The guy whose DRM for juice company cratered last year now sells "raw water" packed with all the microbes and amoebas you can stomach

The Juicero was a $400 "juicer" that squeezed packets of DRM-locked fruit pulp, an idea so perverse that it got honorable mention in DRM's worst moments of 2017, and inspired sighs of relief when the business cratered in 2017, as evidence of the fundamental soundness of human judgment in a year plagued by serious lapses in same.

Juicero was the brainchild of Doug Evans, and Mr Evans has a new gig: he's leading the "raw water" movement, which involves seeking out and bottling unfiltered water from hard-to-reach springs, and talking up the dubious health benefits of spending over-the-odds fortunes on his products.

I have personally been afflicted with both typhus and giardia, and I am here to tell you that "raw water" is even stupider that the Juicero. My grandparents used to fling "cholera" around as a curse in both Russian and Polish, as this is a common epithet in places where the pre-sanitary era is remembered with (literal) visceral horror.

Doug Evans certainly seems to be the whole techbro package: a burner who brings gallons of "raw water" to the playa every year (because the only thing better than amoebic dysentery is amoebic dysentery in the desert, far from any hospital or flushing toilets) and whose business ideas are a string of self-parodying idiocies, each stupider than the last, dressed up in radioactively obvious bullshit ("I'm extreme about health, I know, but I'm not alone with this") that some minority of people (including, amazingly, venture capitalists) believe.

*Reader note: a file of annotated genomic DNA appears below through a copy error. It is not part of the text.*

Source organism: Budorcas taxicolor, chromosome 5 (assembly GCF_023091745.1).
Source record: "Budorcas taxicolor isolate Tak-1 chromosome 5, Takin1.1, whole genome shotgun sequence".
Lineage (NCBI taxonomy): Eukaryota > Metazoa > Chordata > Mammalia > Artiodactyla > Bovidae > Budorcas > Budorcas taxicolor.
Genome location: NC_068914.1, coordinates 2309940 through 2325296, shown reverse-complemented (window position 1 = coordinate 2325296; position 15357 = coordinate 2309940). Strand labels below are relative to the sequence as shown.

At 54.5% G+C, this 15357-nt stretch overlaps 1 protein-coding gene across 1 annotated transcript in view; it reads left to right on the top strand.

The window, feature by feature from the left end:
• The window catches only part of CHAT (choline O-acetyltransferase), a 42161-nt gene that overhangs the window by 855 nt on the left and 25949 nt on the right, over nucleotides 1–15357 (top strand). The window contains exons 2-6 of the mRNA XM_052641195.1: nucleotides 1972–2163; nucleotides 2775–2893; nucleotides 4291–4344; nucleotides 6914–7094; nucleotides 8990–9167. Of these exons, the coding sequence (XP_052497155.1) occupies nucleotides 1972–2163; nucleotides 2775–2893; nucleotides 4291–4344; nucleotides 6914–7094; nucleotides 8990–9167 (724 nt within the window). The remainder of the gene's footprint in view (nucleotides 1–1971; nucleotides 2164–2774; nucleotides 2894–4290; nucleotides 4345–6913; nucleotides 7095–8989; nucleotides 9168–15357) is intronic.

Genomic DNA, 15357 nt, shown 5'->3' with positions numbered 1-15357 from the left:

The most prominent proponent of raw water is Doug Evans, a Silicon Valley entrepreneur. After his juicing company, Juicero, collapsed in September, he went on a 10-day cleanse, drinking nothing but Live Water. "I haven't tasted tap water in a long time," he said.

Before he could order raw water on demand, Mr. Evans went "spring hunting" with friends. This has become more challenging lately: The closest spring around San Francisco has recently been cut off by landslides, so reaching it means crossing private property, which he does under cover of night.

"You have to be agile and tactile, and be available to experiment," he said. "Literally, you have to carry bottles of water through the dark."

At Burning Man, the summer festival in the Nevada desert that attracts the digerati and others, Mr. Evans and his R.V. mate brought 50 gallons of spring water they had collected. "I'm extreme about health, I know, but I'm not alone with this," Mr. Evans said. "There are a lot of people doing this with me. You never know who you'll run into at the spring."

Unfiltered Fervor: The Rush to Get Off the Water Grid [Nellie Bowles/New York Times]

(Image: KGH, CC-BY-SA)